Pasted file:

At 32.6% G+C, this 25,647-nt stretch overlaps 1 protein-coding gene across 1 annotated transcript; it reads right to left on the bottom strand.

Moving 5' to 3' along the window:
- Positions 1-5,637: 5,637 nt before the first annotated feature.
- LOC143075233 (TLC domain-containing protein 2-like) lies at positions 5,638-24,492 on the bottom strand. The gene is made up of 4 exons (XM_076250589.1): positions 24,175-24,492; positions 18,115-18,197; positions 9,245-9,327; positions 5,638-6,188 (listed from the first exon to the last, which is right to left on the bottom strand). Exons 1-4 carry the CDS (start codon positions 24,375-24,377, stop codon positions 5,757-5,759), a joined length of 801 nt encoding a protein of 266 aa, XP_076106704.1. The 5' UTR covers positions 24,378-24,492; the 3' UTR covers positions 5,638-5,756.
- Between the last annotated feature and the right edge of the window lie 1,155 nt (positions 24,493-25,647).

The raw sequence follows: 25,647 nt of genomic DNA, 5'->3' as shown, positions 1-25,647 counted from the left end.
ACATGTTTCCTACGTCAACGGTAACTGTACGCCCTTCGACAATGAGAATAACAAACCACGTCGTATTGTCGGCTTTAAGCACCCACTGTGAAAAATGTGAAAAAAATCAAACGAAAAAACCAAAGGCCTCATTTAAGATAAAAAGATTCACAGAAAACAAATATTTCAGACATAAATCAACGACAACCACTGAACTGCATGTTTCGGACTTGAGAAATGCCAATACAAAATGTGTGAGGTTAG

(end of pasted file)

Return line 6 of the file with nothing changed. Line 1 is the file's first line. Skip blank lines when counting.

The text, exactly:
The raw sequence follows: 25,647 nt of genomic DNA, 5'->3' as shown, positions 1-25,647 counted from the left end.